A man who processed $4 million in digital currencies in a period spanning two years has pleaded guilty to operating an unlicensed money transmitting business. A year ago, Brannen Mehaffey was indicted by the U.S. Department of Justice (DoJ) and has now agreed to pay full restitution to all the victims directly or proximately harmed by his actions.
As CoinGeek reported exclusively, Mehaffey is accused of exchanging digital currencies for cash in person through peer-to-peer sales. He also put up a network of digital asset ATMs and was active on LocalBitcoins and Craigslist, where he offered his services at a premium. Authorities said Mehaffey didn’t care about the source of the funds and even had a tagline stating, “What you do with bitcoin is your business and not mine. Please do not speak how you use it.”
As a result, he ended up processing digital asset transactions for clients involved in criminal activities.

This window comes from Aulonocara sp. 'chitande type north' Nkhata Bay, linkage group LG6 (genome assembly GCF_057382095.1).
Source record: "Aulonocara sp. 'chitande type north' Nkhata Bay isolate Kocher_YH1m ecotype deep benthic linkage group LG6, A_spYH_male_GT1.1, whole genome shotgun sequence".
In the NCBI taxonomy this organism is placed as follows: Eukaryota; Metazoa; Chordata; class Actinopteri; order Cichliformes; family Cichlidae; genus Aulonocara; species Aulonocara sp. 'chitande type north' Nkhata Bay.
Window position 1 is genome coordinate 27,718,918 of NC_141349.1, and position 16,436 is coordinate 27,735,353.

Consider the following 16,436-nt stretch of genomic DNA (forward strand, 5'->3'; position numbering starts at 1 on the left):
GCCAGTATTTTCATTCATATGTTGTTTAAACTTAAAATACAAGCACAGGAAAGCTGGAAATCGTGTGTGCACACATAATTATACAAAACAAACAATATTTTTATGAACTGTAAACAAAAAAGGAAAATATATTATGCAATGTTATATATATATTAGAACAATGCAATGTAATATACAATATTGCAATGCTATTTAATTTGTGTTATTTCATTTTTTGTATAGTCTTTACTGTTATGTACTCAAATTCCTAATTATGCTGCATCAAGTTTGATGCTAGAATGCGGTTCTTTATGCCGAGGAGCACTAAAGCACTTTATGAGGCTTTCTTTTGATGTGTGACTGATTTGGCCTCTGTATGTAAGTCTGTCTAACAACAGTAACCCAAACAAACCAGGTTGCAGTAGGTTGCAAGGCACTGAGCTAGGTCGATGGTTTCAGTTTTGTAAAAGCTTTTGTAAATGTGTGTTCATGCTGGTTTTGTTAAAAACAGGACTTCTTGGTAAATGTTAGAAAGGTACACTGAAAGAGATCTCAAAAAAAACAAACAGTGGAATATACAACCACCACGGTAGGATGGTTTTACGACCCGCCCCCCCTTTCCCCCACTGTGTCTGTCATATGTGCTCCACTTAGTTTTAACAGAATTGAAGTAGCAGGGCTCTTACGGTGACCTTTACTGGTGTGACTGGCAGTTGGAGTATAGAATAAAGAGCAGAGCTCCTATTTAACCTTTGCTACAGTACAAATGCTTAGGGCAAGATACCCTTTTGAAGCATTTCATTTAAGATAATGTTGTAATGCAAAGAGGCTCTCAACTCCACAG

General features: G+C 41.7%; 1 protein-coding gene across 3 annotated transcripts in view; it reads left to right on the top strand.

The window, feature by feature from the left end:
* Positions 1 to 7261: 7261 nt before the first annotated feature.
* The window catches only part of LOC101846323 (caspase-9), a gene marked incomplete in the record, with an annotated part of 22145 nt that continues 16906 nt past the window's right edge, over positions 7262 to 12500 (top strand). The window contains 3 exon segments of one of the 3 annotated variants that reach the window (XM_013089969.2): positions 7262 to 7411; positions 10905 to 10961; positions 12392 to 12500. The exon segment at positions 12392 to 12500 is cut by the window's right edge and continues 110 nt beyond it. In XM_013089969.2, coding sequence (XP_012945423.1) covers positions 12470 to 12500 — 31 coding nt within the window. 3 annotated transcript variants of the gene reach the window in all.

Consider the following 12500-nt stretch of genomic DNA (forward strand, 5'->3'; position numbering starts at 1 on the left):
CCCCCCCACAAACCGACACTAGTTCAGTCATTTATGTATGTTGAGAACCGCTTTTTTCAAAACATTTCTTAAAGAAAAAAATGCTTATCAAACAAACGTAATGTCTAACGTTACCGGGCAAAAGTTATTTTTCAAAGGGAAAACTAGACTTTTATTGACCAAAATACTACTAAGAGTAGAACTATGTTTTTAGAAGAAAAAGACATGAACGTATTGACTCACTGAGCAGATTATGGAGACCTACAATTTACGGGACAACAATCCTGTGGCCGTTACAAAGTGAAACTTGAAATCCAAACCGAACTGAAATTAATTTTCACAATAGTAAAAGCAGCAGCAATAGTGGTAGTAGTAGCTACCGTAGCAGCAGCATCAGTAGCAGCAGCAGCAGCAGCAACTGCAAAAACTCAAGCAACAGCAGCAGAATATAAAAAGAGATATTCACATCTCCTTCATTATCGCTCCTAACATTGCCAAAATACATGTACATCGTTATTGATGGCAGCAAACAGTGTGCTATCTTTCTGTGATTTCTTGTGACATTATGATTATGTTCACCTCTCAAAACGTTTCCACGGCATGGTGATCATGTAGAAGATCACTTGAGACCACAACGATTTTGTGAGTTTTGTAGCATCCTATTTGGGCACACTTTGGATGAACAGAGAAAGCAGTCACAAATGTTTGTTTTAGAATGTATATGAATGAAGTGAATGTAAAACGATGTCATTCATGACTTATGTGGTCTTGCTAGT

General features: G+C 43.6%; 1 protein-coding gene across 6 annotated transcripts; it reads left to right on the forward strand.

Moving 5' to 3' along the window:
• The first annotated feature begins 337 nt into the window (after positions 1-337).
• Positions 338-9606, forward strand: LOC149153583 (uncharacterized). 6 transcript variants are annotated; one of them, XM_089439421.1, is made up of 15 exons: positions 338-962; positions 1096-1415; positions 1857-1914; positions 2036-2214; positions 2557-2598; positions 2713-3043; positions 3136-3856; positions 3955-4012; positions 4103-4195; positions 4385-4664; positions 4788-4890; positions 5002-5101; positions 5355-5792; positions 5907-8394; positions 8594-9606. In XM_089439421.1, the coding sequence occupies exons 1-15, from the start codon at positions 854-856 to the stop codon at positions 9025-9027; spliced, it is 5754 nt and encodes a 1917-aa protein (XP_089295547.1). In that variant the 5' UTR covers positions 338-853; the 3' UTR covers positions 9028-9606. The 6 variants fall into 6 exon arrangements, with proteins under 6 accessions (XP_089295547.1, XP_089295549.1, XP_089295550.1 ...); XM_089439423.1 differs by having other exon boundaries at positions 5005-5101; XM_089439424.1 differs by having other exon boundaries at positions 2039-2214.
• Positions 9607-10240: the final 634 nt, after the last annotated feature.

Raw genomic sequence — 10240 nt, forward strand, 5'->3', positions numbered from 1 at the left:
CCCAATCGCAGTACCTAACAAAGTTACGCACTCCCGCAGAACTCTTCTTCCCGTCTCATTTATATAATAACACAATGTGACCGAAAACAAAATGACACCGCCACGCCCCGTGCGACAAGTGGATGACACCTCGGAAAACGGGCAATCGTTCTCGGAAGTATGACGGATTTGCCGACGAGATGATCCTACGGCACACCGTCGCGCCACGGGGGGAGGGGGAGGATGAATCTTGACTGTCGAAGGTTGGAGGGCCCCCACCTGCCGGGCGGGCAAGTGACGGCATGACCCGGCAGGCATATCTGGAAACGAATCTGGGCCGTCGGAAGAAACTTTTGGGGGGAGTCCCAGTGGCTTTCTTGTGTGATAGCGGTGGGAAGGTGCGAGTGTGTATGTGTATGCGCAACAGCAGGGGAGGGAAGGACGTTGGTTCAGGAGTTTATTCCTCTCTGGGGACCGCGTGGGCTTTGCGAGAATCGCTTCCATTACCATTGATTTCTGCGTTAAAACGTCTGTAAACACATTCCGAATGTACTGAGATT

A year later, Mehaffey has pleaded guilty, but only to “conducting, managing and directing an unlicensed money transmitting business affecting interstate and foreign commerce, to wit, a digital currency exchange business, which failed to comply with the money transmitting business regulations.”
Following the guilty plea, which the Internal Revenue Service (IRS) shared exclusively with CoinGeek, Mehaffey shall forfeit any property which constitutes or is derived from proceeds traceable to the offense. Suppose any of this property cannot be located or has been sold. The U.S. government is entitled to forfeiture of substitute property, reads the plea agreement, which was entered at the District Court of Arizona.
As part of the plea deal, the Arizona court, on its part, agreed not to prosecute Mehaffey for any offense “in connection with the peer-to-peer exchange of virtual currency for fiat currency, including any charges arising out of the monies deposited by individuals and entities into bank accounts controlled by defendant.”
Mehaffey also agreed to cooperate with U.S. authorities and provide any information required pertaining to financial information, criminal convictions, and more.
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